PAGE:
Triena McGuirk: One is like, it goes right in my left eye and there’s a ribbon that goes right here. And it’s just this like electric, current that just shoots through here. It’s just terrible. And so I would focus on that one, cause the neck one got sorted out when we got my neck aligned. And um, so I would focus on that ribbon and I’d be like looking at trying to shift it just a little bit.
Triena McGuirk: And I would visualize it when I was in my meditation and just like moving it over because what I was piecing together, practicing
Muhammad Kermalli: meditation,
Triena McGuirk: um, seven years, maybe total. And so, um, So this is, this is the story I told myself, right? This is the story I’m telling myself, leading up to my consultation with the neurosurgeon.
Triena McGuirk: I’ve told my, um, neurologist about this and my family doctor. And everyone’s like, yeah, that sounds great. But they have no clue what I’m talking about. And so what I was visualizing was this, and, you know, I’ve read different books like on the brain that changes itself. And we know this with like, you know, behavior modifications and building new synopsis in the brains and creating new neural pathways to make old behaviors different and, and, you know, and so forth.
Triena McGuirk: So it was applying all of those concepts that I had learned to this meditation. So by the time I got to see, um, the surgeon in January of 2021, um, one of my best friends I’ve noticed since I was eight. She’s so lovely. She drove me cause it was in London. I couldn’t drive that far. There’s no way I could make that distance.
Triena McGuirk: And, um, she took me there. And so I talked to the surgeon and he’s like, well, I just looked at. Your referral. And he has all of my, like my, my charting that I did and all my mitis scores that are super high from my chronic pain management doctor and stuff. And, um, he’s like, you’re a great candidate for this surgery.
Triena McGuirk: And I said, I just want to tell you, I said, this is what I want to do. So I said, he’s like, he’s like with COVID, he’s like, all my cancellations have been, um, you know, my meetings with people have been moved around. He’s like, I even had to advocate to meet with you today because, um, you know, they said, well, you’re not scheduled for surgery.
Triena McGuirk: Why do you need to see her? He’s like, well, she’s been waiting to see me for a year, like as a, as a brain surgery consultant. And so I said, well, I have, this is what I’m doing. And I explained what I was doing with the meditations. And I said, also I have my other medical condition. I said, I want to get that under that healing process.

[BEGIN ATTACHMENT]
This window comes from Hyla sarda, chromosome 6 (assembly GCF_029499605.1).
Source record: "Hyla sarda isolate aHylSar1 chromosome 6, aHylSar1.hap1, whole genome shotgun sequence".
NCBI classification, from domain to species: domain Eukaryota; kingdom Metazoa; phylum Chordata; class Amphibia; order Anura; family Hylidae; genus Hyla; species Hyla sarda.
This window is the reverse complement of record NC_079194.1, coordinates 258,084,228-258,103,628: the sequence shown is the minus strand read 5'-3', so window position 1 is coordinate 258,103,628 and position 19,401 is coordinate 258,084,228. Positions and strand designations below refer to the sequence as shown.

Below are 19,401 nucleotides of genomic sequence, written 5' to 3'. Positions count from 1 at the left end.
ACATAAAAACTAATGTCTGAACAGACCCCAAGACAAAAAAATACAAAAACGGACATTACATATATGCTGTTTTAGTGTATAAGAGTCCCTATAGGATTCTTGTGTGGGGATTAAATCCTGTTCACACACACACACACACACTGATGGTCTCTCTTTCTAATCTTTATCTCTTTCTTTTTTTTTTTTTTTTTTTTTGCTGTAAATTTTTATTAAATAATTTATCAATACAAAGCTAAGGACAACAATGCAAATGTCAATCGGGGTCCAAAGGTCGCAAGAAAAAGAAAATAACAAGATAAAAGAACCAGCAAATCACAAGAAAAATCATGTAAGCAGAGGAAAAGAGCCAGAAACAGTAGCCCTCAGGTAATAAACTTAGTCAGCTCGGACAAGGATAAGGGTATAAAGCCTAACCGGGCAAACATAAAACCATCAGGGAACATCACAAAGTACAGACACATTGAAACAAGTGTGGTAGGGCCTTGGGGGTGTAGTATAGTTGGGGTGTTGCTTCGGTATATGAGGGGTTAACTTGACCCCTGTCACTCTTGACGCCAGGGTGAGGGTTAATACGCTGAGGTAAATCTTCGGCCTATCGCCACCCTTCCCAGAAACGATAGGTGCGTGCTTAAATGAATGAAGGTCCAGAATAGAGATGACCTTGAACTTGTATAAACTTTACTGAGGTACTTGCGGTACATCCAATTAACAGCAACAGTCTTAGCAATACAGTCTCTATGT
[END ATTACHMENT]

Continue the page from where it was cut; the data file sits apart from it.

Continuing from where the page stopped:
Triena McGuirk: Cause I needed a surgery and I just had that one. I said, I want to finish that surgery first because. Maybe that shifts because there’s no, there was no guarantee that this other medical issue wasn’t influencing the migraines as well. Right. So, um, so I explained the synopsis thing to him and that I didn’t, that the brain surgery was going to be the second surgery on my healing process.
Triena McGuirk: I didn’t want it to be my first one. And he’s I said, is this make sense? What I’m doing? And he’s like a hundred percent. He’s like, that’s what this little machine that he was going to put into my body. He’s like, that’s what it would be doing at a faster pace through the electrical impulse. So he’s like, no, what you’re saying, isn’t crazy.
Triena McGuirk: Those things do work, but it’s a lot of heavy lifting for a long time. Right. So, um, I’m like, well, I’m off. This is what I got to do.
Muhammad Kermalli: Exactly. Do like how long would it take? How many in a, in a day when you sit down and start meditating?
Triena McGuirk: Um, well sometimes it goes in and out because. Um,
Muhammad Kermalli: approximately
Triena McGuirk: hours, hours, and hours, hours every day hours.
Triena McGuirk: And sometimes it would be like in a sitting position or a laying down position already. And I have this argument all the time, or this debate is like, you can’t meditate laying down. Like, dude, you’ve been where I am. You can meditate, laying down. Like you can meditate anywhere. And so laying down cold showers.
Triena McGuirk: So, um, in, in tandem to getting rid of, uh, of removing myself from pharmaceutical medications, I did the meditation and I started cold immersions as well. So the cold immersions really gets at the inflammation in the body. And then I started doing it. It was wintertime at this point. And then I did like a dip in the lake and stuff like that.
Triena McGuirk: So I started doing all of these different modalities that weren’t necessarily aligned, um, with any kind of Western medicine that I had been practicing up to this point.
Muhammad Kermalli: it’s 2020.
Triena McGuirk: I’m doing really great. Yeah. The migraines are getting better. They’re getting better. I love about where you are and I don’t need brain surgery.
Triena McGuirk: I’m not going to like, based on my scores now I would not be a candidate for brain surgery. So the difference between January 20, 21 to now it’s night and day. Wow. Like night and day, but I’ve also done like more, self-care more self-kindness. So like all of these things come from the meditation. I know who I am more.